Handshake Reflexivity


I just finished George Soro’s book The Alchemy of Finance, which details his concept of reflexivity as it relates to markets. In this post I will explore the role reflexivity can play in Handshake’s success.

Reflexivity is the idea that in any system with thinking participants, what participants think will affect the behavior of the system. The influence of thinking doesn’t affect natural events and physics, but the influence of thinking does affect social events. The effect of reflexivity is even more pronounced when you consider that people don’t base their actions on reality, but on their perception of reality. People’s perception of reality will always be inaccurate and biased, but those actions still affect social reality!

Reflexivity affects all aspects of social life, but it can be hard to measure the impact of reflexivity everywhere. When it comes to markets, however, reflexivity can be directly observed. Stock markets don’t reflect the true price of assets, they reflect the prevailing social perception of the value of assets (“prevailing bias”). The prevailing bias usually tracks closely to the underlying value of the asset, but what most people don’t consider is that the prevailing bias can affect the underlying value of the asset and vice versa.

When the prevailing bias of a market affects the underlying value, and the change in the underlying value feeds back to affect the prevailing bias the market falls into a positive feedback loop. This positive feedback loop can be in either the positive or negative direction which correspond to boom/bust cycles (regularly observed in the stock market). With this background in mind, let’s explore reflexivity in prior art.

Beanie Babies and Bitcoin

Beanie Babies are a famous example of reflexivity. When Ty Warner first started “retiring” popular lines of Beanie Babies, collector demand grew because of the artificial scarcity. Items bought for $5 could now sell for $10-20 in the secondary market. At this stage, the prevailing bias ($10-20) was still close to the underlying value ($5). However, the Beanie Baby frenzy grew across America and prices rose higher and higher. Items sold for $100, then $1000. The prices lead to people viewing Beanie Babies as investments. At its peak, rare items bought for $5 were flipped for over $5000.

In the case of Beanie Babies, the prevailing bias grew but did not affect the underlying value of the items (or if it did the effect was minimal compared to the skyrocketing prices of the items). The boom lasted for a few years but was inevitably followed by a bust.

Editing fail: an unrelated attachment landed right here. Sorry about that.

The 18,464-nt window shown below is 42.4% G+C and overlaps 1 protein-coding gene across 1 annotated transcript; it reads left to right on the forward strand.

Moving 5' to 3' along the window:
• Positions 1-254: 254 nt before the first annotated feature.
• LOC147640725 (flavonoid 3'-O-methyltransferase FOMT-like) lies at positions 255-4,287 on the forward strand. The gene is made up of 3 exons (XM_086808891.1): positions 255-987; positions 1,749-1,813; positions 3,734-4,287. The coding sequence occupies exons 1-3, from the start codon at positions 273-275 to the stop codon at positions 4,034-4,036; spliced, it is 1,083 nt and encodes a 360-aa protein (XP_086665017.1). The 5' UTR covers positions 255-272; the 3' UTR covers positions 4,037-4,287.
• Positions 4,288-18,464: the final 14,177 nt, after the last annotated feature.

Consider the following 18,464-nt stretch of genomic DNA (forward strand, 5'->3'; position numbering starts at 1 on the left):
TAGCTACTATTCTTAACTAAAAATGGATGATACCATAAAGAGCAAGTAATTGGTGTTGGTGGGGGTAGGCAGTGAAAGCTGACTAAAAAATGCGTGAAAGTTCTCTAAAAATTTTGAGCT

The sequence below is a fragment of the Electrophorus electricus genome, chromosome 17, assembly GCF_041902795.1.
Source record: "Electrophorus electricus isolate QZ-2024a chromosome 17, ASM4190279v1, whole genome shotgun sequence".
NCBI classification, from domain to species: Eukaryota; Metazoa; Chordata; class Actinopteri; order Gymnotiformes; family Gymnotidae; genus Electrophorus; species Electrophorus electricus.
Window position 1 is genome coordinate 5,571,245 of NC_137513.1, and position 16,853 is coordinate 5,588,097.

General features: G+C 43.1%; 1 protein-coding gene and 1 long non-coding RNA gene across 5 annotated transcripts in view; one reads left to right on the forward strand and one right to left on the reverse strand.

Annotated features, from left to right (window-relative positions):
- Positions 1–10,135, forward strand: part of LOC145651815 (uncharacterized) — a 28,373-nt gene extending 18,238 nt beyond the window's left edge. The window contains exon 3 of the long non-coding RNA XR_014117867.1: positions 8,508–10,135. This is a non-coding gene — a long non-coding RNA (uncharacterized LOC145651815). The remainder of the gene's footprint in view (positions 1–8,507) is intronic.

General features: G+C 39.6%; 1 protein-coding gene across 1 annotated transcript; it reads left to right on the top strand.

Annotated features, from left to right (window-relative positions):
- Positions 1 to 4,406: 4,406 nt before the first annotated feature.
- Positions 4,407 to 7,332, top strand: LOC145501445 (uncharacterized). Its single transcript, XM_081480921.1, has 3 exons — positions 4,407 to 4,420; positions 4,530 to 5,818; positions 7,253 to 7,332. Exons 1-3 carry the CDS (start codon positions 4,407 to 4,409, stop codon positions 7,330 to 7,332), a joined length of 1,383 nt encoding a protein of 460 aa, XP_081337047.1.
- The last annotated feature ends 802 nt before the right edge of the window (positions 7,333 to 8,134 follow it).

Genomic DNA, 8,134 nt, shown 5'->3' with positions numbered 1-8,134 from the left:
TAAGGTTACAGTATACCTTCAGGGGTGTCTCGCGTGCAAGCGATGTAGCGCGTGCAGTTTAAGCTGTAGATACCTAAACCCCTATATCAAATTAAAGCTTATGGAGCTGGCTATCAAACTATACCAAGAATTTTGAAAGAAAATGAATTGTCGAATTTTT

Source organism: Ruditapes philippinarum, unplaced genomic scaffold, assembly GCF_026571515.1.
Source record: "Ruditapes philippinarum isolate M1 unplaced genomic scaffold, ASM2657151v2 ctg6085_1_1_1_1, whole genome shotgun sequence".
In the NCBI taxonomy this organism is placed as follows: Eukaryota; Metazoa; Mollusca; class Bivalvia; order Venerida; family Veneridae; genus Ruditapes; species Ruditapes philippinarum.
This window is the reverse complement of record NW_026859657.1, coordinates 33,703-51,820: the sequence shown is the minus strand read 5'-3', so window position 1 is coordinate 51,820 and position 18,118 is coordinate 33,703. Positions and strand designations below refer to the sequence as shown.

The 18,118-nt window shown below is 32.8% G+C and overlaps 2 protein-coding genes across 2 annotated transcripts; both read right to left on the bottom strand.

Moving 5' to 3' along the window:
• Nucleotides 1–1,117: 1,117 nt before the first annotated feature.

Bitcoin’s growth may look like Beanie Babies on the surface, but there are a number of use cases that support Bitcoin’s underlying value that Beanie Babies did not have. Bitcoin is an investment, but it is also self-sovereign money. You can transfer large amounts of Bitcoin pseudo-anonymously, 24/7, with minimal fees. What’s more, the Bitcoin community has recently positioned it as a store of value aka digital gold. As long as people perceive that Bitcoin is digital gold Bitcoin’s underlying value will be that of digital gold. Reflexivity in action. The corollary of this is that if people stop believing in Bitcoin as digital gold reflexivity can work in the opposite direction and lead Bitcoin into a death spiral.

The idea of repositioning a market to support underlying value in light of reflexivity is interesting. If Beanie Babies had repositioned as artwork or as a store of value could its underlying value have increased to match its price? I think it’s unlikely since Beanie Babies were artificially scarce and not passable as art but it’s an interesting idea!


Here’s how I think reflexivity can play out for Handshake in the success case: initial speculation leads to more awareness and interest. Awareness and interest increases real usage (both among developers and consumers resolving Handshake names), which will lead to more speculation in a positive feedback loop. At a tipping point of awareness and real usage (underlying value), browsers will adopt Handshake which will drastically increase the underlying value of Handshake. The market for Handshake domains and HNS may skyrocket past the underlying value after this, but browser adoption will serve as the floor for Handshake’s market.

In this case, the biggest risk is in kickstarting the reflexive process. There will be initial speculation, but can we get enough awareness initially to get the first embers of real usage? If we get past this stage I think the reflexive process will run on its own but getting the flywheel to start is where most of the risk is.

Random musings


Community also has aspects of reflexivity. When a community seems like the winning team it makes you more inclined to join the community and work for it. When you join, you will contribute and invite friends. Those friends who join will increase the value of the community, thus increasing the prevailing bias.

There are many other dimensions that contribute to a community’s success more than reflexivity, but I think reflexivity is useful to consider.


In 2016 I asked slack what their differentiators were in comparison to Hipchat. They responded that they have better search and more integrations. This answer was interesting because I didn’t use Slack for those reasons at all. I used it because the product was super slick and easy to use, which I think is why most people used Slack initially.

In this case, Slack used marketing value props that customers perceived as valuable to get new customers in, but the actually value of Slack that retained customers was different. If Slack lead with the actual value props that retained customers, it may not have been convincing enough for customers to try out the product initially — “is slicker and easier to use than Hipchat” is less compelling than concrete differences like search and integrations. It’s kind of like a reflexive jump start.